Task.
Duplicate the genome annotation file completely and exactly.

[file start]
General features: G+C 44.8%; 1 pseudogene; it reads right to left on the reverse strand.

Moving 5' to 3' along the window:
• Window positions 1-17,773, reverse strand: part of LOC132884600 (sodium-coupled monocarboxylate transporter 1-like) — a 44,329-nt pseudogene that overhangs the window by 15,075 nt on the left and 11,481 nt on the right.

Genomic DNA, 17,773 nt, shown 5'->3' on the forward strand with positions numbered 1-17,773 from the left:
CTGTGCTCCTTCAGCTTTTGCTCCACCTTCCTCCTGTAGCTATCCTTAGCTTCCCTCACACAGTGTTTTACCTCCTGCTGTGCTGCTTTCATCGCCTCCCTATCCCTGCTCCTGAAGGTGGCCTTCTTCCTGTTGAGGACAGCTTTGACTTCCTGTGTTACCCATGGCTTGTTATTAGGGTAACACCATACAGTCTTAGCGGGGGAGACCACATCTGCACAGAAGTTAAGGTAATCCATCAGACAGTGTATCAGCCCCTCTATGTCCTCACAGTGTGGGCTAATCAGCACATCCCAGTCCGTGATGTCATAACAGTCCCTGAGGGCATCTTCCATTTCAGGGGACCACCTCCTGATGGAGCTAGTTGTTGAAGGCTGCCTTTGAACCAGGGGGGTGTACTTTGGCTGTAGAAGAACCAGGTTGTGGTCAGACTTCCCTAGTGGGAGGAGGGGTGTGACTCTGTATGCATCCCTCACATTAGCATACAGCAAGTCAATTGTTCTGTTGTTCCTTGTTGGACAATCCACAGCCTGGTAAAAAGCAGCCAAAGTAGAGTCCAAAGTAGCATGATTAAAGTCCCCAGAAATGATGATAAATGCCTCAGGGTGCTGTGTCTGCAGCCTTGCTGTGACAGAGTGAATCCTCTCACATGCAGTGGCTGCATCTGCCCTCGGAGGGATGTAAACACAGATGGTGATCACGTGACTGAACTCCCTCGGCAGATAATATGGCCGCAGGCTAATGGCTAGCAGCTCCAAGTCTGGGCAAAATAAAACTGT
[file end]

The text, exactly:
General features: G+C 44.8%; 1 pseudogene; it reads right to left on the reverse strand.

Moving 5' to 3' along the window:
• Window positions 1-17,773, reverse strand: part of LOC132884600 (sodium-coupled monocarboxylate transporter 1-like) — a 44,329-nt pseudogene that overhangs the window by 15,075 nt on the left and 11,481 nt on the right.

Genomic DNA, 17,773 nt, shown 5'->3' on the forward strand with positions numbered 1-17,773 from the left:
CTGTGCTCCTTCAGCTTTTGCTCCACCTTCCTCCTGTAGCTATCCTTAGCTTCCCTCACACAGTGTTTTACCTCCTGCTGTGCTGCTTTCATCGCCTCCCTATCCCTGCTCCTGAAGGTGGCCTTCTTCCTGTTGAGGACAGCTTTGACTTCCTGTGTTACCCATGGCTTGTTATTAGGGTAACACCATACAGTCTTAGCGGGGGAGACCACATCTGCACAGAAGTTAAGGTAATCCATCAGACAGTGTATCAGCCCCTCTATGTCCTCACAGTGTGGGCTAATCAGCACATCCCAGTCCGTGATGTCATAACAGTCCCTGAGGGCATCTTCCATTTCAGGGGACCACCTCCTGATGGAGCTAGTTGTTGAAGGCTGCCTTTGAACCAGGGGGGTGTACTTTGGCTGTAGAAGAACCAGGTTGTGGTCAGACTTCCCTAGTGGGAGGAGGGGTGTGACTCTGTATGCATCCCTCACATTAGCATACAGCAAGTCAATTGTTCTGTTGTTCCTTGTTGGACAATCCACAGCCTGGTAAAAAGCAGCCAAAGTAGAGTCCAAAGTAGCATGATTAAAGTCCCCAGAAATGATGATAAATGCCTCAGGGTGCTGTGTCTGCAGCCTTGCTGTGACAGAGTGAATCCTCTCACATGCAGTGGCTGCATCTGCCCTCGGAGGGATGTAAACACAGATGGTGATCACGTGACTGAACTCCCTCGGCAGATAATATGGCCGCAGGCTAATGGCTAGCAGCTCCAAGTCTGGGCAAAATAAAACTGT